What then should Biden do? First, keep up the rhetorical and political support for Cubans. Denounce the repression. Take the issue to any international organization where we can make a fuss. Second, assess all our democracy-support programs—in USAID, the State Department, the National Endowment for Democracy, and everywhere else—and see how they can be strengthened to support Cubans right now. Better internet access? Support for opposition groups? Training in third countries? Third, offer all sorts of support for Cuba, such as allowing Cuban Americans to send more money there or making tourism easier, if the regime makes serious moves toward political freedom. Make it clear that what stands in the way of a better life is still the Castro regime—just as it has since 1959.

In other words, say and do everything we sensibly can to stay on the side of the Cuban people. That is the position Biden inherited from Trump. Now he has the chance to strengthen it and show that human rights will indeed be, as Biden and Secretary of State Anthony Blinken have claimed, at the center of U.S. foreign policy.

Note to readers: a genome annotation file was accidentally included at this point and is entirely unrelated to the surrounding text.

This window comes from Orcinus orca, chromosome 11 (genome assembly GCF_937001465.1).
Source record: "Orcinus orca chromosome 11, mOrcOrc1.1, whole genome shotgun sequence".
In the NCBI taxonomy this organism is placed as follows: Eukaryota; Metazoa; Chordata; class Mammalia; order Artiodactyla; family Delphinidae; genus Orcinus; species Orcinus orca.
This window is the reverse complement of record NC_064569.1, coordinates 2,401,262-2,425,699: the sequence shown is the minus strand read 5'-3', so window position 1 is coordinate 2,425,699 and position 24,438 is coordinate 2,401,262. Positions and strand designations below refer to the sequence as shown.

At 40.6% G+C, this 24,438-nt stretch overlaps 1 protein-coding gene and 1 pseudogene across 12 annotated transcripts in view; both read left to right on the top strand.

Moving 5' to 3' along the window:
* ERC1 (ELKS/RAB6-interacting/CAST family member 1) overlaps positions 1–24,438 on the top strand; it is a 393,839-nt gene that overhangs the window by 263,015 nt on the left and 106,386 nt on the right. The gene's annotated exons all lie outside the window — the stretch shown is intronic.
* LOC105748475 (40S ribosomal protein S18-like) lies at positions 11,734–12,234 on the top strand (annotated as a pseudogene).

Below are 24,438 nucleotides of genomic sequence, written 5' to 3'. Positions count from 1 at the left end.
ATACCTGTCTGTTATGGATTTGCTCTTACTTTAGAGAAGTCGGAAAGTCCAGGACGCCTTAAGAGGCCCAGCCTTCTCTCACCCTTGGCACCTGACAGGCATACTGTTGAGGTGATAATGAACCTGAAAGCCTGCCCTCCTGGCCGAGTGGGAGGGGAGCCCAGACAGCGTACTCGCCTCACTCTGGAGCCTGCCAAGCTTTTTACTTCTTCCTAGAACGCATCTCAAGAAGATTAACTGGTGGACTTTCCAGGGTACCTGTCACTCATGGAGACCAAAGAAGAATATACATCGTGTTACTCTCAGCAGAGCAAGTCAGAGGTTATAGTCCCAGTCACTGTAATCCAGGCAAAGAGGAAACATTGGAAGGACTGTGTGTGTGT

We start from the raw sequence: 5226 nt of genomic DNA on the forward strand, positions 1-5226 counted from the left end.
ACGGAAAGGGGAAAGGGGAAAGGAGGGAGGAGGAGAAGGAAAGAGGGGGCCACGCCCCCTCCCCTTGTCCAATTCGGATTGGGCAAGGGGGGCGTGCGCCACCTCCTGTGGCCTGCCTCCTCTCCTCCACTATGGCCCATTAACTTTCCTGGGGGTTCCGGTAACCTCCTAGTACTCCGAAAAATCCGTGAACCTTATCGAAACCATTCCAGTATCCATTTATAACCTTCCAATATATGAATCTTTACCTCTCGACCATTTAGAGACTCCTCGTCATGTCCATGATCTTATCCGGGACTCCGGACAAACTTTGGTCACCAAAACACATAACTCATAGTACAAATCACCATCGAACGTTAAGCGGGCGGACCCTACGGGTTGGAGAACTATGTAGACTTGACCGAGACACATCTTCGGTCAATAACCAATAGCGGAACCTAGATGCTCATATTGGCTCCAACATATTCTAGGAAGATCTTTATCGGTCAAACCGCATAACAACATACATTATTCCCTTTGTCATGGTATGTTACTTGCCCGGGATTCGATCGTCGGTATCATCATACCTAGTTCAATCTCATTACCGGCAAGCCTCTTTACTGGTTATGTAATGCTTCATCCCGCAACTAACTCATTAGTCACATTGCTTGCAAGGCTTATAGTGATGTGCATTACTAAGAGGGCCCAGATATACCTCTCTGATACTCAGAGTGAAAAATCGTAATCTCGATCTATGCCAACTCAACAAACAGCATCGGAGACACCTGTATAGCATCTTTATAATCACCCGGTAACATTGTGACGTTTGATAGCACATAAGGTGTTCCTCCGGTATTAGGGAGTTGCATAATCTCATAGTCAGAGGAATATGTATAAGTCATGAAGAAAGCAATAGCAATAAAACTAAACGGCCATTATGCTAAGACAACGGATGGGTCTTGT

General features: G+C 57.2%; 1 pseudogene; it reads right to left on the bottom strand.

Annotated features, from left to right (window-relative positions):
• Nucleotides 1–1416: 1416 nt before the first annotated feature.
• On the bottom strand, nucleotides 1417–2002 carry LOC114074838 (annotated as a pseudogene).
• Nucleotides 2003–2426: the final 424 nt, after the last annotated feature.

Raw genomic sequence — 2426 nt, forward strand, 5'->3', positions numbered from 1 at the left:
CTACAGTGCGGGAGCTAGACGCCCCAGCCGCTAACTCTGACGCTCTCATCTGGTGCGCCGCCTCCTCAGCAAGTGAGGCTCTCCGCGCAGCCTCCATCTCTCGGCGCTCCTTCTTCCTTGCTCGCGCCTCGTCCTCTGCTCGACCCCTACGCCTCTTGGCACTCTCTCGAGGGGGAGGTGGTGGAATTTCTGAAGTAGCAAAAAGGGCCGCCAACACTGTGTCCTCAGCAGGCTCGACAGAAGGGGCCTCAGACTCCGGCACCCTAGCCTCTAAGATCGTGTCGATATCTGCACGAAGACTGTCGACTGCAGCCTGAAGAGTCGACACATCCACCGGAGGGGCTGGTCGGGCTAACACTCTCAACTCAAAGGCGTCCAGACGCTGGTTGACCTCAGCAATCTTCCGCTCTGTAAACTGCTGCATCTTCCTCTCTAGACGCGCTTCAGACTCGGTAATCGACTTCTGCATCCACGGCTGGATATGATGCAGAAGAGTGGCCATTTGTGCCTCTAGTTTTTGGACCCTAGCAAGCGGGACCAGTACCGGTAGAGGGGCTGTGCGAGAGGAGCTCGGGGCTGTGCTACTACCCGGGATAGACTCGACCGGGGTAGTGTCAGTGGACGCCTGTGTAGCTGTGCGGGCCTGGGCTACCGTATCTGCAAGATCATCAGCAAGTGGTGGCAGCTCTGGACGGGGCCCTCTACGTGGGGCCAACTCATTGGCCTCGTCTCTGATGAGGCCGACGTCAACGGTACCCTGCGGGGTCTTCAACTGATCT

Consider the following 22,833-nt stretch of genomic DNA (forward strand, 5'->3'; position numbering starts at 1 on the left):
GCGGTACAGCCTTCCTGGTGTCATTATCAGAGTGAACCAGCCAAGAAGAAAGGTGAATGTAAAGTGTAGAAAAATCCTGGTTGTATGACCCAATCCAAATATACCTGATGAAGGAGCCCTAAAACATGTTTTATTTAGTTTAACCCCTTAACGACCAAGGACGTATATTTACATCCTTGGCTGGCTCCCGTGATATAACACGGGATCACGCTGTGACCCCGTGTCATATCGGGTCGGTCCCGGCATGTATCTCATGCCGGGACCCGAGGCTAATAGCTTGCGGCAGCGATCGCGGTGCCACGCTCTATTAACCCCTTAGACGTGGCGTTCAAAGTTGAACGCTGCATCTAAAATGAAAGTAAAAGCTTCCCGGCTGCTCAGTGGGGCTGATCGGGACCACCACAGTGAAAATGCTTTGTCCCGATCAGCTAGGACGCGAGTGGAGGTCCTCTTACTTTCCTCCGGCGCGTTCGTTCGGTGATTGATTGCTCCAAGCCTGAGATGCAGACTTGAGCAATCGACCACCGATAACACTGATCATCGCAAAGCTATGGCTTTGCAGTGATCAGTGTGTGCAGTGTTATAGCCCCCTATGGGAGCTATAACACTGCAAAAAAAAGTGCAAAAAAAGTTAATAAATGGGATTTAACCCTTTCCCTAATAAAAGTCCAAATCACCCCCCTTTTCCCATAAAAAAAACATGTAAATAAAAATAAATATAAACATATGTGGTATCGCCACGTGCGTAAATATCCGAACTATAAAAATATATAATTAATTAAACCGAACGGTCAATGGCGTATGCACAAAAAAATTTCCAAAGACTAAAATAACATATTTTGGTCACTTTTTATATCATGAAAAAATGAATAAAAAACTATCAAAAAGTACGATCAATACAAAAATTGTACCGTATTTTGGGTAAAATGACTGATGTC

Elliott Abrams

Elliott Abrams served as the United States special representative for both Iran and Venezuela in the Donald Trump administration, as deputy national security advisor in the George W. Bush administration, and as assistant secretary of state for human rights and humanitarian affairs and for inter-American affairs in the Ronald Reagan administration. He is also a senior fellow at the Council on Foreign Relations.

https://www.thebulwark.com/as-cubans-march-for-freedom-democrats-are-split/